Bryan Cranston to star in HBO adaptation of Broadway's 'All the Way'

Bryan Cranston is returning to television: HBO acquired the rights to Broadway’s All the Way, the Tony-winning play in which the Breaking Bad star portrayed Lyndon B. Johnson, the network confirmed to EW.

Cranston will reprise his role as the 36th president of the United States, with playwright Robert Schenkkan on board to adapt the stage version for the small screen. Steven Spielberg will serve as executive producer on the HBO Films project.

All the Way was named best play at the Tonys last month, where Cranston took home a trophy for his performance as LBJ. The show closed June 29 after 131 performances at the Neil Simon Theatre, breaking Broadway box office records when it grossed over $1.4 million over eight performances—more than any play ever brought in during a single week.

'The Leftovers' TV Book Club: What changed from page to screen

Seen HBO’s The Leftovers, and want to chat about how it compares to Tom Perrotta’s original novel? You’re in luck—so do EW‘s Hillary Busis and Neil Janowitz. Their spoiler-heavy conversation—filled with thoughts on bleakness, the new Kevin, and creepy bronze baby statues—is below. READ FULL STORY

Teaser for 'Boardwalk Empire's final season warns 'all empires must fall'

Last night, HBO released the first teaser trailer for Boardwalk Empire‘s upcoming fifth and final season, which is set to begin in September. While the 37-second trailer doesn’t give much away about the upcoming season, it does warn fans that “all empires must fall.” It also features several shots of Nucky Thompson (Steve Buscemi) pensively looking out at things: the water, the Onyx, the distance. After a flurry of other short and nondescript clips from the upcoming season, the trailer settles down on Nucky saying, “The trick’s to stay alive long enough to cash out”—and then ends with the phrase “No one goes quietly.”

Check out the teaser trailer below.

 

 

Matt Damon and Ben Affleck star in first 'Project Greenlight' revival promo

Matt Damon and Ben Affleck want to make your movie.

Actually, wait, strike that: The Oscar winners want you to make their movie. As Damon and Affleck explain in the first promo for their revived docuseries Project Greenlight—returning to HBO after an 11-year absence—they’re not looking for screenplay submissions this time around. Instead, the new Greenlight will focus only on the trials and tribulations of a first-time director making a major motion picture. (Their pick will be helming a “Hollywood-vetted script;” no other details about the film have been released yet.)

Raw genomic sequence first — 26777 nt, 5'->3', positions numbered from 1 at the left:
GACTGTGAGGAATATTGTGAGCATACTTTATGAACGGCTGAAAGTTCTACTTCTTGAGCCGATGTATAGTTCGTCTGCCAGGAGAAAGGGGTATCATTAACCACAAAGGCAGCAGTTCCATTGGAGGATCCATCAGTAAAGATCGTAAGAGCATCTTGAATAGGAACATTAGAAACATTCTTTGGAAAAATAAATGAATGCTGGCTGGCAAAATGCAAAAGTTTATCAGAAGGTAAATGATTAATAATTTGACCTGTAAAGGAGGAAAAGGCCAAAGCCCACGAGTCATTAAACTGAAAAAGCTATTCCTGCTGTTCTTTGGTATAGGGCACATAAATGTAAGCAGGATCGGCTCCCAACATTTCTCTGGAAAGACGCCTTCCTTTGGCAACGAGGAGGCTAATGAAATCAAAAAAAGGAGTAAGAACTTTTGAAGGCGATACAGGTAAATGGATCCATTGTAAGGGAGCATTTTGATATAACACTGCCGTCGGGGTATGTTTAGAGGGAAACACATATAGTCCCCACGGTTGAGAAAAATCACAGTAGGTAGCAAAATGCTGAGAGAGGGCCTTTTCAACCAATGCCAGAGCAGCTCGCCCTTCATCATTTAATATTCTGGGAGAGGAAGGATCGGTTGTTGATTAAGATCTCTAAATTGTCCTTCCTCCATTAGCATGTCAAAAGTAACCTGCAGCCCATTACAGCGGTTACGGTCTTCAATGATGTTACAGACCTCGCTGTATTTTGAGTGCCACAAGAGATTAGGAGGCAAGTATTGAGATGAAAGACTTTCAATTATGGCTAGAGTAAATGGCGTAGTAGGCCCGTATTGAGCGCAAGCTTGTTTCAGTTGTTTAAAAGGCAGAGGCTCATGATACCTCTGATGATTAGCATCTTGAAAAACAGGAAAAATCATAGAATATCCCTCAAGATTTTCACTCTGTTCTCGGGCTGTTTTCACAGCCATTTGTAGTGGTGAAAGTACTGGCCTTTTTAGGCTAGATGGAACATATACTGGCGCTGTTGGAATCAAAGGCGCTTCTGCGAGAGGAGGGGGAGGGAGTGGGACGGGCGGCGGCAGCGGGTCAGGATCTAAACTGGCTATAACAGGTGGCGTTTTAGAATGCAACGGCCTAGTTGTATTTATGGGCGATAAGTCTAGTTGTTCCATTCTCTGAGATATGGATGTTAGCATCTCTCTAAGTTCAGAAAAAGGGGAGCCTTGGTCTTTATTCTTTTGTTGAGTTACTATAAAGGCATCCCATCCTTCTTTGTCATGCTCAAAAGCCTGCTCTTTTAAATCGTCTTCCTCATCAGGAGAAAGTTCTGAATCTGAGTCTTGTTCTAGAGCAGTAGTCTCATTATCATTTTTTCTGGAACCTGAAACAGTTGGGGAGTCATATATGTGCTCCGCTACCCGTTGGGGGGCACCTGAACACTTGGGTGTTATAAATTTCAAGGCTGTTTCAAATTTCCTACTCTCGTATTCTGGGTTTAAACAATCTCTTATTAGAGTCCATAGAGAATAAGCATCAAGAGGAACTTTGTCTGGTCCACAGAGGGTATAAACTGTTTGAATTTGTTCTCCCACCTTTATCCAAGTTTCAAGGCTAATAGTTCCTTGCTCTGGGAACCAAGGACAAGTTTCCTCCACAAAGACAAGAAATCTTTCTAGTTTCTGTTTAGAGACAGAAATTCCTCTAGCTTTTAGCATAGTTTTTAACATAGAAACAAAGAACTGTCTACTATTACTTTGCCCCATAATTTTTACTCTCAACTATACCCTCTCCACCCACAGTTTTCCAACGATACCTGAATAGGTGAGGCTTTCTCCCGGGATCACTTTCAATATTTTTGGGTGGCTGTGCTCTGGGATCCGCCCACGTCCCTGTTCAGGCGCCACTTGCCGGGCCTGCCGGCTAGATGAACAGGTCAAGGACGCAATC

READ FULL STORY

Sarah Jessica Parker may star in a drama from the producers of 'True Detective'

Sarah Jessica Parker may be returning to the city—but this time, there could be less sex and more crime.

Sydney Kimmel Entertainment has acquired the rights to Wendy Ruderman and Barbara Laker’s non-fiction crime thriller Busted: A Tale of Corruption And Betrayal In The City of Brotherly Love, and Deadline reports that Sex and the City‘s Sarah Jessica Parker is expected to appear in one of the two main roles. SKE will produce the show with Anonymous Content, the producers of HBO’s True Detective.

Busted tells the story of two investigative journalists, Wendy Ruderman and Barbara Laker, whose investigative reporting helped bring to light one of the biggest police corruption scandals in Philadelphia’s history. Their reporting earned them a Pulitzer Prize.

“Wendy and Barbara have written an amazing true story, and we’re thrilled for it to be SKE’s first television project,” said SKE President of Production Carla Hacken and SKE President Jim Tauber in a statement. “Sarah Jessica Parker’s coming on board, along with David Frankel and Don Roos is simply a perfect combination that we couldn’t be happier about.”

David Frankel, the director of The Devil Wears Prada, is expected to direct and executive produce the pilot, and Don Roos, husband of Scandal‘s David Bucatinsky, will write it.

Since Sex and the City ended its groundbreaking run in 2004, Parker has guest-starred on FOX’s Glee and has appeared in several feature films. If picked up, this series would mark Parker’s first full-time return to television since the HBO comedy ended.